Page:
Clean up your Facebook before applying for a mining job

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Cleaning up your social media is essential when applying for jobs.

Recruiters (Internal & External) will check your social media accounts to get the full picture before considering you for a job.

Almost all of us use social media of one form or another, and for the Millennial generation it has become second nature. Posting comments, pictures, status updates or videos on Facebook, Twitter, Instagram and Snapchat takes seconds.

However, while you might not think much about what you’ve posted in the past, it could come back to haunt you in the future, especially if you’re applying for a job in the mining industry. It’s a fact that recruiters will check your social media accounts to get the ‘full picture’ before considering you for a job.

The mining industry in Australia has stringent requirements on those who work in it. Your social media reflects you as a person, so if recruiters don’t like what they see, you might not get a look-in, no matter what your experience or qualifications are. So, here’s what you should do.

Google yourself

It sounds simple, but do you really know what’s about you on the internet? Search yourself and see what comes up — you may be surprised. Take the time to look at each page and gauge what potential employers and recruiters will see. (You might not be able to do much about some of the search results, but you can at least prepare to explain them in an interview situation.)

Fix your privacy settings

There are varying levels of privacy settings on Facebook, Twitter, Instagram and Snapchat that allow you to decide who sees your posts and information. The tighter the settings, the more restricted the view. It’s amazing how many people think their privacy settings are set to maximum, when in reality, everything they post is pretty much public.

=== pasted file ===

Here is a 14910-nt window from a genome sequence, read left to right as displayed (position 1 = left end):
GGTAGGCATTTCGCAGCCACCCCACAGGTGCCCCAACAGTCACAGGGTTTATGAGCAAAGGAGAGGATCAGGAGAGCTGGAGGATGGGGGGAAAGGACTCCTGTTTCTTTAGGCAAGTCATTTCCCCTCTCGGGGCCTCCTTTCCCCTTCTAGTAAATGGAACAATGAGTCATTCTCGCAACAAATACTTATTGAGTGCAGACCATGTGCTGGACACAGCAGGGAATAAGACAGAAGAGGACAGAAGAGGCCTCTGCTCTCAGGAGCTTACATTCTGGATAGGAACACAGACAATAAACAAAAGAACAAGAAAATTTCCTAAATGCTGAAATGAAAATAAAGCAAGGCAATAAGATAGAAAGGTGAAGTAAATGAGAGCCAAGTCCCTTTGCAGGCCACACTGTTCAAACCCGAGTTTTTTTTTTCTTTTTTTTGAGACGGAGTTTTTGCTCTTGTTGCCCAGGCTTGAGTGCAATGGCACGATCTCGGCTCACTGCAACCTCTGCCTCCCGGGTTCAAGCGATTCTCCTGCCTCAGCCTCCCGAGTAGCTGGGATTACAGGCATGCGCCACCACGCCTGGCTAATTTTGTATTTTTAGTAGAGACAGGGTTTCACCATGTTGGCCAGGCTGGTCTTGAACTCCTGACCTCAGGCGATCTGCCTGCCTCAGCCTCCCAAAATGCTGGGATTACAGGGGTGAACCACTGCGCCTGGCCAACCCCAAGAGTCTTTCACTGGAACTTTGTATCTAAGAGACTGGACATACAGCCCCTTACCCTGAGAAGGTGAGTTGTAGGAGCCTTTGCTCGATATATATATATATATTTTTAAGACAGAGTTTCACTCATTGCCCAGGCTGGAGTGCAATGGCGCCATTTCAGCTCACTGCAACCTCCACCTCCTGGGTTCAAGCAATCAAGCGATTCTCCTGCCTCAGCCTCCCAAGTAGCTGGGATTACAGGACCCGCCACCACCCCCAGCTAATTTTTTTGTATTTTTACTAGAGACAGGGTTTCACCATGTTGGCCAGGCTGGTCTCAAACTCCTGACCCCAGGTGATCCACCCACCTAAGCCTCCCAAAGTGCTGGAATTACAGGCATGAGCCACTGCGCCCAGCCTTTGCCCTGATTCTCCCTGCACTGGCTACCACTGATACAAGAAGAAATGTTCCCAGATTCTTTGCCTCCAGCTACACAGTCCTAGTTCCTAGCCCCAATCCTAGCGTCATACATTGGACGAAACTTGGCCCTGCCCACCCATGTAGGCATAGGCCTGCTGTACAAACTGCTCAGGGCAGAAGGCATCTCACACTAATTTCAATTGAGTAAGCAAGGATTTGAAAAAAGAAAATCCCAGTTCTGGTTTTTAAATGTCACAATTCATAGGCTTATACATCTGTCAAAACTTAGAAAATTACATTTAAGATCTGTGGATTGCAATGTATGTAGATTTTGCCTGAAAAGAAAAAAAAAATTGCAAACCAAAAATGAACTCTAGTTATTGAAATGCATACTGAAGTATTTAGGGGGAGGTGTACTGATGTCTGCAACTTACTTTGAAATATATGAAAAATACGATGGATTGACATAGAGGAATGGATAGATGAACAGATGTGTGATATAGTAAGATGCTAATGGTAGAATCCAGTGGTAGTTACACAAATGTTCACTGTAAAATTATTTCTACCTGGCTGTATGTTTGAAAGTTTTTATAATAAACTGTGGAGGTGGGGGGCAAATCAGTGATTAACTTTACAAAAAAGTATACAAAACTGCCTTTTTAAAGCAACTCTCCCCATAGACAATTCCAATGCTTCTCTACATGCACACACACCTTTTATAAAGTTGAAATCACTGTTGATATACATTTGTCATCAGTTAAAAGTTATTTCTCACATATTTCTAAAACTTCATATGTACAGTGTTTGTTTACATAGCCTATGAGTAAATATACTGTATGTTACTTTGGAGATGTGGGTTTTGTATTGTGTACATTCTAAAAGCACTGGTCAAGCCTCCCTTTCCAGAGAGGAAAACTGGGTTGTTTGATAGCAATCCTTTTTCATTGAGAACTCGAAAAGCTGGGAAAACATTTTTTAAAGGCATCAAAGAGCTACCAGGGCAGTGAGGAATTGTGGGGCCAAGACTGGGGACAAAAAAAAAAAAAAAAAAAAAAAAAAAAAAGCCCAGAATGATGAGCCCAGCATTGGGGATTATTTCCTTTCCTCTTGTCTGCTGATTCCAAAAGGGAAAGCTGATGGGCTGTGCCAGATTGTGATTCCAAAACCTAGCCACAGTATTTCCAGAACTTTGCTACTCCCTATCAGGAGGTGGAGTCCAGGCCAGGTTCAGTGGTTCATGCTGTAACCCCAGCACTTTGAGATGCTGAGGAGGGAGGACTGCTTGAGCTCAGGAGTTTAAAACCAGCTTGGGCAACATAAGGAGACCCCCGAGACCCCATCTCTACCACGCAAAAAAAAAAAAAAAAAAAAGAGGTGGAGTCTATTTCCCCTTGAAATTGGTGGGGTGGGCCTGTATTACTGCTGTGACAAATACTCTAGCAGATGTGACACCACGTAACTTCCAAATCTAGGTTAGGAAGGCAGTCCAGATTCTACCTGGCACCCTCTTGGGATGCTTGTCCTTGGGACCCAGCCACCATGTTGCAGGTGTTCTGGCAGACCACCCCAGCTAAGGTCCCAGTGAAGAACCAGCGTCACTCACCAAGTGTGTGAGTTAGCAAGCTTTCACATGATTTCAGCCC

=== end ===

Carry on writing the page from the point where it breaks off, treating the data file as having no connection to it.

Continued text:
Check your privacy settings and decide whom you want to have access to what.

Clean it up

Have a look through your posts and comments on social and consider them from an employer’s point of view. You can delete and untag yourself from posts or pictures that you think might be detrimental to your chances or show you in a very poor light. This doesn’t guarantee they are gone forever though. In some cases, something you’ve written will have travelled far and wide across the internet and it simply can’t be removed.

If you find something on a third-party site that you wish wasn’t there, try contacting the site owner or editor and see if they’ll remove it. Make it clear that you made an error, and it could impact your ability to find a job.

Think before you post

Going forward, always think before you post. You can’t always predict who will see it and what their reaction will be. Employers quite rightly take a dim view of sexist, racist and offensive posts, comments and images, whether it’s on your own social media or on a web page or news website. They’ll also take into account anything that suggests an unhealthy relationship with alcohol or any indications of drug use (bearing in mind mine sites have a zero policy towards drugs).

Your social media and online activity is an extension of yourself, so act like you would in person when you’re online. It’s not only good practice, but your future career might depend on it.

If you’re confident there’s nothing troubling on your social media and you’d like a job in the mining industry in Australia, get in touch with Mining People International.

Lindsay McPhee
Mining People International